A couple of papers discussed here and here (among other places: the chili pepper story in particular has been getting a lot of media coverage) describe how the minute, species-characteristic starch grains found in micro-crevices on stone tools and cooking utensils recovered from archaelogical sites are being used to study the domestication of crops as varied as maize, cassava and chilies in the Americas. The findings are pushing back the timing of domestication and suggesting that wet lowland areas were more important in the process than previously thought. Jeremy blogs on the chili angle at greater length here. No word on the past of cactus cultivation, at least in these papers, but this piece suggests its future may be troubled.
Are crop wild relatives (CWR) more trouble than they’re worth? There are certainly significant challenges involved in including them in breeding programmes, but you’d have thought that between the new molecular tools that are now out there, the greater numbers of CWR accessions in genebanks, and all the information about how useful CWRs can be, breeders would be falling over themselves to make those kinky inter-specific crosses. Well, according to a major review by our friends at Bioversity International (the outfit formerly known as the International Plant Genetic Resources Institute), the use of CWRs in breeding programmes has been steadily increasing in the past 20 years, but probably not as much as might have been expected. There’s been a number of papers recently on CWRs. This paper, also from Bioversity, looks at in situ conservation of CWR. Check out this for a discussion on the definition of the term, and, from some of the same people, there’s this overview of conservation and use of CWR, using a specific example. Here’s an example of conservation assessment and priority-setting for the wild relatives of the peanut. For a discussion of the possible effects of climate change on these species, see this.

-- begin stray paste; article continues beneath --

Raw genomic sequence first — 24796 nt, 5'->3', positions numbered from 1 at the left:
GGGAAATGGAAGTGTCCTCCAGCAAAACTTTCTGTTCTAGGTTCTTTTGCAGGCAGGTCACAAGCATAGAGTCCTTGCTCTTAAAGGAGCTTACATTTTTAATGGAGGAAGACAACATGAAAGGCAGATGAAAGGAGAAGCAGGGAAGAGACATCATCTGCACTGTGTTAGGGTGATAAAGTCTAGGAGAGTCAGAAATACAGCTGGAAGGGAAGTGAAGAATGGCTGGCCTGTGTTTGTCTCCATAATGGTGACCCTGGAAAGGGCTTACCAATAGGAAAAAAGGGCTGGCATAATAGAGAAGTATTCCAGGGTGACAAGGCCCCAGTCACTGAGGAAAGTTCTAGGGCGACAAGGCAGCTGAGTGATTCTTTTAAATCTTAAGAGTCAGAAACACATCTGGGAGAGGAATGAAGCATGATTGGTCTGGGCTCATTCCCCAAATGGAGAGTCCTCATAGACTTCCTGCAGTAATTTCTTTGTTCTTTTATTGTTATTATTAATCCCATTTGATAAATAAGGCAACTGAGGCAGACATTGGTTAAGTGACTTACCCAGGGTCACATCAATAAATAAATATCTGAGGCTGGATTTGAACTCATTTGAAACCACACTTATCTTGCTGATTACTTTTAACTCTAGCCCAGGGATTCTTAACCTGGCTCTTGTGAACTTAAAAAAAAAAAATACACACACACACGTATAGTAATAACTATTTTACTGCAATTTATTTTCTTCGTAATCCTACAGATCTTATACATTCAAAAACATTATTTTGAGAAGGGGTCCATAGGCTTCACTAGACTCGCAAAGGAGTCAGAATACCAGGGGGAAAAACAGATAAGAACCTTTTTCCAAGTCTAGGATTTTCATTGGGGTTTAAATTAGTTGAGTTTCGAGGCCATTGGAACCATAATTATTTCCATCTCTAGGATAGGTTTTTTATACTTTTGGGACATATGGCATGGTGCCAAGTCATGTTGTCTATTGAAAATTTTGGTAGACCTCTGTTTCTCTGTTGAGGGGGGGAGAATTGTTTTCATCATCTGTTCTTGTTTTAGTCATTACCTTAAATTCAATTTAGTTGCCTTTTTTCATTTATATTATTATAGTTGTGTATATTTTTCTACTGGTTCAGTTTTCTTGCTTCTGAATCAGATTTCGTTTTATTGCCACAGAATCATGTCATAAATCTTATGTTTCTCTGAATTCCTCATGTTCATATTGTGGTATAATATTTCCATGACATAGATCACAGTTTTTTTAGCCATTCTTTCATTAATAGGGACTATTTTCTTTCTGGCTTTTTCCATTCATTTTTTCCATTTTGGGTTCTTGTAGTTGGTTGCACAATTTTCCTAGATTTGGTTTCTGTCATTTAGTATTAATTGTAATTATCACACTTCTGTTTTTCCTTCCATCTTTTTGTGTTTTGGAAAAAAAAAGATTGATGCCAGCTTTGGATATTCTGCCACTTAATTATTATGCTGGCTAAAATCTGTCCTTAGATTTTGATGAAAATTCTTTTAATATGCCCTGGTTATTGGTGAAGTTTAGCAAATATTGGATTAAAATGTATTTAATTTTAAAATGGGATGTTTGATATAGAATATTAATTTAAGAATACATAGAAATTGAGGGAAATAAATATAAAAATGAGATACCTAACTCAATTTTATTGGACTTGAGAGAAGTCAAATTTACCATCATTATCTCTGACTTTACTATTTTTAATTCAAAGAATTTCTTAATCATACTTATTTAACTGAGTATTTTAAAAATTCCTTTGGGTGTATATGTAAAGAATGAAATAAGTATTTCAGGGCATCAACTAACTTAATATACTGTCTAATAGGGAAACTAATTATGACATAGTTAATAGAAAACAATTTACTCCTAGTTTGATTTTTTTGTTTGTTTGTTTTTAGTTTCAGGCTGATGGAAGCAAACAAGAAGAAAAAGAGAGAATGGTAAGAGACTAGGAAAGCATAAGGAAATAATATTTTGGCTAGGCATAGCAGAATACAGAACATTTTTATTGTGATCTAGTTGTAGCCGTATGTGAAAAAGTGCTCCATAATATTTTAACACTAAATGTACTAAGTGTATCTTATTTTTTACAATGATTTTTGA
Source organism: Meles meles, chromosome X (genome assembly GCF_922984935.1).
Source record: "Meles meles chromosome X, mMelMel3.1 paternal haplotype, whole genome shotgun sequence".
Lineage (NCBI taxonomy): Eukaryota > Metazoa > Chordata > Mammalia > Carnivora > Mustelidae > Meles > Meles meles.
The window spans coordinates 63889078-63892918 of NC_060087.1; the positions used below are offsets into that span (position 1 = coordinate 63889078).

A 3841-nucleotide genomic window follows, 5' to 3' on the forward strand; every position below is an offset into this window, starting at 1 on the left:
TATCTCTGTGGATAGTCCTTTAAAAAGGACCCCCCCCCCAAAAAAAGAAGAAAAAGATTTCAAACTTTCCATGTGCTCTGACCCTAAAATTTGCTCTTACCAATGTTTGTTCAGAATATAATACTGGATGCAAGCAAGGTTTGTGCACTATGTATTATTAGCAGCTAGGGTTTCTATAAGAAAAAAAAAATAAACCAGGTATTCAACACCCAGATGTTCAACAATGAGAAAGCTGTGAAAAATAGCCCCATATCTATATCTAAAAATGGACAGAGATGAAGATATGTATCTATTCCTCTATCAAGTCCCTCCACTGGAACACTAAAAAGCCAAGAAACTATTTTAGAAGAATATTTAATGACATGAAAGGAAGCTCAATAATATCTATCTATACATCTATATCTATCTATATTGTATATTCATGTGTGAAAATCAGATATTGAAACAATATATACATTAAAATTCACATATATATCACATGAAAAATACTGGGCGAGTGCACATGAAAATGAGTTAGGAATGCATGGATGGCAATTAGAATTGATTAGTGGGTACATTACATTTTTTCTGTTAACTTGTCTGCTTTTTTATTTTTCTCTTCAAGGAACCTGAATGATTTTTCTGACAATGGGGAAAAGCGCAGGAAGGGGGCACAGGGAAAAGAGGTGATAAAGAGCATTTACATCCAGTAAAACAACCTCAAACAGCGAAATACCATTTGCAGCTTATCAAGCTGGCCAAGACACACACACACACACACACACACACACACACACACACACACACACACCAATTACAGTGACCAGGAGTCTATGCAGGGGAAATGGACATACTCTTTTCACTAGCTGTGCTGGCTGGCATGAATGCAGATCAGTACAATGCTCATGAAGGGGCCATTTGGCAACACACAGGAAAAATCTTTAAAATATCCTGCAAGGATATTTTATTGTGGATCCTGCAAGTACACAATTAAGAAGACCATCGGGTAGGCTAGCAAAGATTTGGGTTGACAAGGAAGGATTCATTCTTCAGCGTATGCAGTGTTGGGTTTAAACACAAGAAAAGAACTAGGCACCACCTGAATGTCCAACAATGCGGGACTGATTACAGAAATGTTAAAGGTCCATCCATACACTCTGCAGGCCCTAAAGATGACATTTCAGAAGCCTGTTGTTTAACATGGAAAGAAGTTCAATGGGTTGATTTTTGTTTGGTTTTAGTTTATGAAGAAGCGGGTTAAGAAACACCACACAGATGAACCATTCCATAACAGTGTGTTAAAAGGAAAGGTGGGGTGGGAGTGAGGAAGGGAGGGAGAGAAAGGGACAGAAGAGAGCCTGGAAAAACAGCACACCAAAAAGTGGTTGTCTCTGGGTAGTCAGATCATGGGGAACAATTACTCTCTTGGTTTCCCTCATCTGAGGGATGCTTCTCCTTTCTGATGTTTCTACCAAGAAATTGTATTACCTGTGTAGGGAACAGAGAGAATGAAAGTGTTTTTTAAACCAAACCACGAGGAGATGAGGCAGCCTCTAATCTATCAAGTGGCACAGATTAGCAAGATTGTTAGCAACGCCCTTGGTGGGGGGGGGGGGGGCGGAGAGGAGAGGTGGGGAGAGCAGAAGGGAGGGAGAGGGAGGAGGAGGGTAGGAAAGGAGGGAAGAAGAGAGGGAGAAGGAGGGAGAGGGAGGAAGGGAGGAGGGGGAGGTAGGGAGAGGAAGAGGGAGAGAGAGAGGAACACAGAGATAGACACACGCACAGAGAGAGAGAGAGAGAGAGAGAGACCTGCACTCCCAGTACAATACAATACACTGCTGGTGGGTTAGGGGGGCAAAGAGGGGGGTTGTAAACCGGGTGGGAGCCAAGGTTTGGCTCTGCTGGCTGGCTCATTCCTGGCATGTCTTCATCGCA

Apparently, maize recovered from ancient burials in NW Argentina is genetically “almost identical” (whatever that means!) to the landraces still being grown in the area. I wonder if it was prepared in the same way too. This piece in the Washington Post certainly shows that maize culinary traditions are strong, and can go back a long way.
A new study tries to disentangle the mystery of the origin of the Etruscans by looking at the genetics of the cattle currently found in the area of central Italy which takes its name from that ancient civilization, Tuscany (or is it the other way around?). It turns out that, unlike cattle from other parts of Italy, cattle from the Etruscan lands shows genetic affinities with Anatolian breeds. According to the Italian researchers, the Etruscans came to Italy from Turkey, and they did so by sea. I wonder if it will be possible to recover DNA from the remains of ancient Etruscan cattle…
The sweet, juicy fruits of the marula tree (Sclerocarya birrea) are widely eaten in the miombo woodlands of southern Africa, and are also used to make the delicious Amarula Cream liqueur. But it’s not just people who like them: elephants will walk a long way for a marula feast. This piece looks at some of the evolutionary consequences.